Can an Employee Sue a Ministry for Decisions Based on Religious Beliefs?

Employees in nearly all organizations, secular or religious, can sue their employer because of the employment-related decisions the employer makes. The U.S. Constitution, however, affords ministries certain protection for decisions that ministry leaders make based on their religious beliefs (belief-based decisions). Even so, the likelihood that a court will uphold a ministry employee’s claim against a church or related ministry depends largely on two factors:

In Hosanna-Tabor, the U.S. Supreme Court formally recognized a ministerial exception that effectively bars ministerial staff from suing their employer in response to employment related, belief-based decisions that ministry leaders have made concerning the employee.

  • What type of employee is making the claim?
  • What has the ministry done to clearly spell out its expectation of employees?

The landmark 2012 Supreme Court ruling, Hosanna-Tabor Evangelical Lutheran Church and School v. EEOC, makes it easier for churches to defend themselves when pastors and ministerial staff sue the church because of hiring and firing decisions that ministry leaders have made in accordance with the church’s beliefs. When secretaries, custodians, and other non-ministerial staff advance such claims, defending the claim is not quite as clear-cut, but the ministry can improve its position if it clearly communicates its expectations to employees.

Title VII Applies to Employer/Employee Relationships

Title VII of the Civil Rights Act of 1964 is the most prominent federal law that has been enacted to provide equal employment opportunities for individuals, regardless of the person’s:

  • Race
  • Color
  • Religion
  • Gender
  • National origin

Many state and local laws mirror Title VII in general terms, but such laws also may apply even more broadly than the federal statute.

Title VII applies specifically to employer/employee relationships. To comply with the Free Exercise Clause of the U.S. Constitution, Title VII includes certain exemptions for religious institutions. These exemptions help protect ministry leaders when employment decisions are made based on the ministry’s religious beliefs.

Ministerial Exception Recognized

In Hosanna-Tabor, the U.S. Supreme Court formally recognized a ministerial exception that effectively bars ministerial staff from suing their employer in response to employment related, belief-based decisions that ministry leaders have made concerning the employee. While this ruling grants greater autonomy to churches in making employment-related decisions, it did not completely answer the question of who will qualify as a minister for purposes of the exemption.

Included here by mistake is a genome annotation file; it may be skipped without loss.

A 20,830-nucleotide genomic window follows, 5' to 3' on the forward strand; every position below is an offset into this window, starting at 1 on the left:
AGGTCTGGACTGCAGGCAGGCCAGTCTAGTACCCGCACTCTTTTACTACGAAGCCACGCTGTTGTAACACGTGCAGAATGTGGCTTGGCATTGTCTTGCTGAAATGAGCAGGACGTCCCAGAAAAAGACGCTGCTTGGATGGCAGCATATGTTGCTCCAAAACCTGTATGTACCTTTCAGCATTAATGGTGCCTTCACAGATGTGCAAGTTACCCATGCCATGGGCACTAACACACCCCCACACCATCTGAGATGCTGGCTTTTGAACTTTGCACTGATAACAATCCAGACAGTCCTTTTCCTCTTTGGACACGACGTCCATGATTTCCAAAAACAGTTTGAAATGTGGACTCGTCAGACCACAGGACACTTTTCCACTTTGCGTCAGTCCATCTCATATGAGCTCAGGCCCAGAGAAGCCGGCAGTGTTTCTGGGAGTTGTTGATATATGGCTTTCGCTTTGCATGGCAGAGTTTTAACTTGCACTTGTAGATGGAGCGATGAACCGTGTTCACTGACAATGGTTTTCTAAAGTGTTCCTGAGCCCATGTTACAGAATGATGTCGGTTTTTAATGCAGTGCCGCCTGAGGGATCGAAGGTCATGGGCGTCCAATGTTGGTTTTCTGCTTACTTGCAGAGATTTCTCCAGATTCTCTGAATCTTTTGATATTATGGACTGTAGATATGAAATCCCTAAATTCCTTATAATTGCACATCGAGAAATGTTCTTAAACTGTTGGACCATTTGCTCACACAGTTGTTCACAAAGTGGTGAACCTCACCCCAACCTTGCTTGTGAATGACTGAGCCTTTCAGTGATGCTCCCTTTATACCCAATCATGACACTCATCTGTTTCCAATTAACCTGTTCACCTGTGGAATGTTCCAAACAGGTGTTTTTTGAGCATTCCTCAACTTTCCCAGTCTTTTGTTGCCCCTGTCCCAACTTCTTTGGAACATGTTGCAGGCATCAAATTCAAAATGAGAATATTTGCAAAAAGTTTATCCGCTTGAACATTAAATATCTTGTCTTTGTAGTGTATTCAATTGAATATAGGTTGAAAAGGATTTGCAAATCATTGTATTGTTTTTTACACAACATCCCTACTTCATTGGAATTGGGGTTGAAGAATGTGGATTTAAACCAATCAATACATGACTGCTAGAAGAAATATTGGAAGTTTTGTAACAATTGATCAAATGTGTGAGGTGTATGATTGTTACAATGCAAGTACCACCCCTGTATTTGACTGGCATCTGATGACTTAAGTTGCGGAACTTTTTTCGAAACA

This particular case involved a teacher at a church-affiliated school, who sued her former employer for disability discrimination when church leaders dismissed her from her teaching position. The Supreme Court ultimately ruled that this teacher was, in fact, a minister of the church, and therefore fell within the ministerial exception. The result of this ruling permits churches and related ministries to make hiring and firing decisions based on their religious beliefs with less concern about employment-related lawsuits that pastors and other ministerial staff may initiate.

Who’s Considered Ministerial Staff?

Because the ministerial exception only exempts religious institutions from employment claims that ministers bring against the organization, it’s important to know the definition of the term minister for purposes of the exception. In Hosanna-Tabor, the Supreme Court declined to specifically define who should be considered a minister for purposes of the exception. Instead, the justices said a court will look to see:

  1. Whether the religious institution made its decision to hire the individual based “largely on religious criteria.”
  2. Whether the individual is authorized to perform ceremonies of the church.
  3. Whether the person engages in ecclesiastical or religious activities and “attends to the religious needs of the faithful” as part of their job function.

From these criteria, an employed individual whose job function encompasses primarily that of ministering to others can be considered a minister for purposes of the ministerial exception. Senior pastors and other similar roles appear to fit within the three-factor test.